The recovery in pork supply has driven consumer prices in China lower for the first time since 2009, according to new data from the country’s statistics agency.
The consumer price index (CPI), which measures the average change in prices over time that consumers pay for a basket of goods and services, was down 0.5 percent in November from a year earlier. The index came in below market expectations, with a Wall Street Journal poll of economists having forecast it to be unchanged, while analysts polled by Reuters expected it to range between -0.3 percent and +0.5 percent.
In the previous month, the CPI posted 0.5 percent growth, but October’s inflation was still the lowest level in 11 years. In September, consumer prices grew 1.7 percent and were up 2.4 percent in August.
The decline was mainly driven by weaker food prices, which account for nearly one-third of the key gauge of retail inflation. The price for pork, the main source of protein for the nation, continued to fall in November, after posting the first decline in over a year and a half in October. Pork prices dropped 12.5 percent in November from a year earlier, and, in October, were down 2.8 percent due to a rebound in pig stocks. Core consumer inflation, excluding volatile food and energy prices, held steady at 0.5 percent for the fifth straight month, official data showed.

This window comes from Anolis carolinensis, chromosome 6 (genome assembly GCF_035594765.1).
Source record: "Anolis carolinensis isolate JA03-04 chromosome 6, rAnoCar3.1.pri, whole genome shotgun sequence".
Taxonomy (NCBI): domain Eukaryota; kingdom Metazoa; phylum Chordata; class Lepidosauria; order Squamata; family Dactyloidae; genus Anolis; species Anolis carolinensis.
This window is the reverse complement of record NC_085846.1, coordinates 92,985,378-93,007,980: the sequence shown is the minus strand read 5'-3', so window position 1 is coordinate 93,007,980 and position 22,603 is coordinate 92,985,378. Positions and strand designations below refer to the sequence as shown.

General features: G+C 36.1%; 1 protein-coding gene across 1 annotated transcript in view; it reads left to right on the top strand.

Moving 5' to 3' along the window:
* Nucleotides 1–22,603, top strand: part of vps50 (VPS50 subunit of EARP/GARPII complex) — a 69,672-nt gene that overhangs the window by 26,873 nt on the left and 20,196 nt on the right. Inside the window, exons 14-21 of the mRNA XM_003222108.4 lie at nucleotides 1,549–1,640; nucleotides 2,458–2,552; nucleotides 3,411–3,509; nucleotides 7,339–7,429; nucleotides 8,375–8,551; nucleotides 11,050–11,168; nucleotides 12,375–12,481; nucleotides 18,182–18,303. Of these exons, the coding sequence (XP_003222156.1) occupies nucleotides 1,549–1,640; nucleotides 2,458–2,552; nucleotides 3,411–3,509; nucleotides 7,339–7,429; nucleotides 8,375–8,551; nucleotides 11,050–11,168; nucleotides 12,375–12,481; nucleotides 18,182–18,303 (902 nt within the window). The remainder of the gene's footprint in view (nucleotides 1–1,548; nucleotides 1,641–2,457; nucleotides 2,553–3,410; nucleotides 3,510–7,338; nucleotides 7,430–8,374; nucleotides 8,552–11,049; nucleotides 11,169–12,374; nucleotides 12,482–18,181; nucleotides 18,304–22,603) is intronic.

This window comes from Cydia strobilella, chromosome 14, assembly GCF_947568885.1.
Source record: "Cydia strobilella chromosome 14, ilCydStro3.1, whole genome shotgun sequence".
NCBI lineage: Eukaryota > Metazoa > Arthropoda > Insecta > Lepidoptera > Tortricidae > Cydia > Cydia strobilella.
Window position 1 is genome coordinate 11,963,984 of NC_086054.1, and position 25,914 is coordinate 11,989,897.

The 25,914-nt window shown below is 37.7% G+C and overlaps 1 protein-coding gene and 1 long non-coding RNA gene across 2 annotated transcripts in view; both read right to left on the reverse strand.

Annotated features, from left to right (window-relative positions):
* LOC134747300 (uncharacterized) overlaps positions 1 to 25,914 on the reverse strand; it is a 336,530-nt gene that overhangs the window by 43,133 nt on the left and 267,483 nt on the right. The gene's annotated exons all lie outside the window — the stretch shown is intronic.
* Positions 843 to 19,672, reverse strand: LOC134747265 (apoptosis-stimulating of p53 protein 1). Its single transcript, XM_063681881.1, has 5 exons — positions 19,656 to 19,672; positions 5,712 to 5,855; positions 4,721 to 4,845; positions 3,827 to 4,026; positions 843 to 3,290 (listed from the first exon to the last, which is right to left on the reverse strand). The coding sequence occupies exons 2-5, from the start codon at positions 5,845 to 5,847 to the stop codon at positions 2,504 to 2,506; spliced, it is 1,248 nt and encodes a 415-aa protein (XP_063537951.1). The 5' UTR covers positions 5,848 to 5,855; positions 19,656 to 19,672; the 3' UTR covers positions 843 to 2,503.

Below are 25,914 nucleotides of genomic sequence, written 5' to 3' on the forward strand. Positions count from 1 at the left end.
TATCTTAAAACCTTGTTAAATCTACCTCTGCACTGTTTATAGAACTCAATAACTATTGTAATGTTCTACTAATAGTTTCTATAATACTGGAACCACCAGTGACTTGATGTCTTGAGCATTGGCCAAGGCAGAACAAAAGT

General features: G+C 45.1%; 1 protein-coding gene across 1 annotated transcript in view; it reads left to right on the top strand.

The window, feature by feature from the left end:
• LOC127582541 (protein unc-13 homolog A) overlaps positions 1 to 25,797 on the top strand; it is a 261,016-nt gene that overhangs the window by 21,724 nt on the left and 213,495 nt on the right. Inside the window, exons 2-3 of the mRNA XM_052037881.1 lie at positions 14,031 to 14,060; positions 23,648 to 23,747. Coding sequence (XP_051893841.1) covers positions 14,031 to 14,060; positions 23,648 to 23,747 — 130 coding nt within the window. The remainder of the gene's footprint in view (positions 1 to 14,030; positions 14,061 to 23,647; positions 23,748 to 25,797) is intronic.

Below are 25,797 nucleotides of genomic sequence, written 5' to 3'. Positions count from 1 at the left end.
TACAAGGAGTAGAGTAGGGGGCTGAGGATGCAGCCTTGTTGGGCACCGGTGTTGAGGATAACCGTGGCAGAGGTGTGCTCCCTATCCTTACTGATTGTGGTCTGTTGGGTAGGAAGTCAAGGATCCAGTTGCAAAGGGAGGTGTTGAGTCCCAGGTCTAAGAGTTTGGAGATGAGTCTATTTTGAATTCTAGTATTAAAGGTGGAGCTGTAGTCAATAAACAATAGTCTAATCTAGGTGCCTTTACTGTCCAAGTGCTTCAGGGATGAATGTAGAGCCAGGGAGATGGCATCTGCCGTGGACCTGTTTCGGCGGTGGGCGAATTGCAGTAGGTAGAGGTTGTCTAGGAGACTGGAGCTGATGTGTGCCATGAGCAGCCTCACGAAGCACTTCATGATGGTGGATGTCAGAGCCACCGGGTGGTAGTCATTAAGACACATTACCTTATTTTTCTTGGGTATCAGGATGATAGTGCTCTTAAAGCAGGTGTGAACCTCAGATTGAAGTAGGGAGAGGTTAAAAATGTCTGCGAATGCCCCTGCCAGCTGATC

Economists say the CPI drop seen in November is not a sign of faltering demand, meaning it’s unlikely the central bank needs to take action. According to Capital Economics’ Senior China Economist Julian Evans-Pritchard, “broader price pressures are starting to pick up on the back of the improvement in economic activity.” The temporary drop in consumer inflation is expected to wane in the coming months, when the busiest holiday season, the Lunar New Year, starts in February.
China’s factory gate prices fell at a slower pace last month and came in above analysts’ expectations. The producer price index was down 1.5 percent year on year in November, compared with the 2.1 percent fall in October.
The world’s second-largest economy continues to recover from the historic 6.8 percent contraction it faced in the beginning of the year, when the coronavirus pandemic paralyzed most parts of the country. China’s economy expanded 4.9 percent year on year in the third quarter and is set to be the only major economy to record positive growth this year.
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